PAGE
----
It is to be desired that those who assume the episcopal office know what are their duties, and understand that they have been called not for their own convenience, not for riches or luxury, but to labors and cares for the glory of God.
—The Canons and Decrees of the Council of Trent
[Church] Reform... usually meant tightening up the rules for collecting money. —Denys Hay, The Church in Italy in the Fifteenth Century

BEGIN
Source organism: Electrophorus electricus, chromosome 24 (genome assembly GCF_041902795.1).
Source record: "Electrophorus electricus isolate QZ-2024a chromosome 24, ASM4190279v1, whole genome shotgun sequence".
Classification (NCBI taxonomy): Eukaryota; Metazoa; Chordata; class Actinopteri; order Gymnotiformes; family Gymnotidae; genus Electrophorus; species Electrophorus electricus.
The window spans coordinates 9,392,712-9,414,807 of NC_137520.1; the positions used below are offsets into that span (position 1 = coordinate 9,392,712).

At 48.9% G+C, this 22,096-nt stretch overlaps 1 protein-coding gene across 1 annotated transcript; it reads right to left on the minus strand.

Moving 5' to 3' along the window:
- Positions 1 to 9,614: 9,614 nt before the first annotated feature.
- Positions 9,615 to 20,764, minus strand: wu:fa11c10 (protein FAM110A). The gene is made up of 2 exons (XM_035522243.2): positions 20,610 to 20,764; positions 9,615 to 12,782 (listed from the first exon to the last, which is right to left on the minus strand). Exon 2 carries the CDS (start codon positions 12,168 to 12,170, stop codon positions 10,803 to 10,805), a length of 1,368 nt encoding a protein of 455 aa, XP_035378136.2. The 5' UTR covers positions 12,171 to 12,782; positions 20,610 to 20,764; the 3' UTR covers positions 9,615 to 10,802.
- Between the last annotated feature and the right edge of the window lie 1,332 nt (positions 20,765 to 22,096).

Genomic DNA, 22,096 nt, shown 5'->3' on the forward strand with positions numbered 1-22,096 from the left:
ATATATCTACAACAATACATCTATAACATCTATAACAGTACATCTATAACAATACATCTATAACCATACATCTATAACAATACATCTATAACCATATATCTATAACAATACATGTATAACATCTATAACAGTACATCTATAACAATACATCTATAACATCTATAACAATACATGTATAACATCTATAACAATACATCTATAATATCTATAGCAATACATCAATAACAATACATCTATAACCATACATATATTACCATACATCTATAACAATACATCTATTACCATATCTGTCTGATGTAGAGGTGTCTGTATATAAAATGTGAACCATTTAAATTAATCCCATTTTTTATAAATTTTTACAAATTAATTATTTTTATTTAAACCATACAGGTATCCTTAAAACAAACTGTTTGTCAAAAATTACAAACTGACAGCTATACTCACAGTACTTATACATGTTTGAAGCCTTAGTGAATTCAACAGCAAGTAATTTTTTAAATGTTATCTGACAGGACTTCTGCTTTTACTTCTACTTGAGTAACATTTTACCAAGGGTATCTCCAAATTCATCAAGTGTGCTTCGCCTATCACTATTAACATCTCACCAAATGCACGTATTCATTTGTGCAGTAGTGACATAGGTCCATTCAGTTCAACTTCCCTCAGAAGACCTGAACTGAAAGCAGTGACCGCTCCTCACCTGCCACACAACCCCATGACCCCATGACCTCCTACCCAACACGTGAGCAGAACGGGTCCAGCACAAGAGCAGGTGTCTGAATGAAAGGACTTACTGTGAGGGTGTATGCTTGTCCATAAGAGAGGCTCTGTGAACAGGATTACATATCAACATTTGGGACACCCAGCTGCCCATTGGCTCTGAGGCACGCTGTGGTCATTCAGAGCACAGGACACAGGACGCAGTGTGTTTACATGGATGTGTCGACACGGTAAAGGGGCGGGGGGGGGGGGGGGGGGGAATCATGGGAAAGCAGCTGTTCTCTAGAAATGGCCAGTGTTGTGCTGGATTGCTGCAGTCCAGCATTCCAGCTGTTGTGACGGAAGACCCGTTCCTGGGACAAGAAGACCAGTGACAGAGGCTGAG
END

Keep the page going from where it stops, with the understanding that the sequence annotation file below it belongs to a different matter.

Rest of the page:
In chapter 5 we characterized the Protestant Reformation (1517-1555) as a form of market entry and showed that its success was a consequence of both demand-side and supply-side factors. As a dominant firm in its religious market, the Catholic Church was bound to respond to the market threat of rival entry. Historians refer to Catholicism's response as the "Counter-Reformation," or, alternatively, the "Catholic Reformation" (1555-1648).1 We find that the Roman Catholic Church responded to rival entry in a way predicted by economic theory. After Protestantism gained a foothold in the religious market, the Catholic Church faced a residual demand curve that was composed of demanders who were less responsive to price than those that broke away. Consequently, it (1) lowered the average price of providing the Z-good "religious services"; (2) engaged in vigorous competition in certain contiguous areas; (3) attempted to raise rivals' marginal costs to move demanders back to Catholicism; and (4) tried to boost demand in its "retail" market, while simultaneously protecting and even intensifying its rent-seeking practices in its "wholesale" market. (By "retail" we mean direct sales to church customers, whereas by "wholesale" we refer to the structure of internal transactions of the institutional church, such as dealings between bishops and lower clergy.) In the final analysis, the Roman Catholic Church responded to Protestant entry and to the encroaching Age of Reason with lower full prices, with violence, and with nominal, rather than fundamental, doctrinal alterations.
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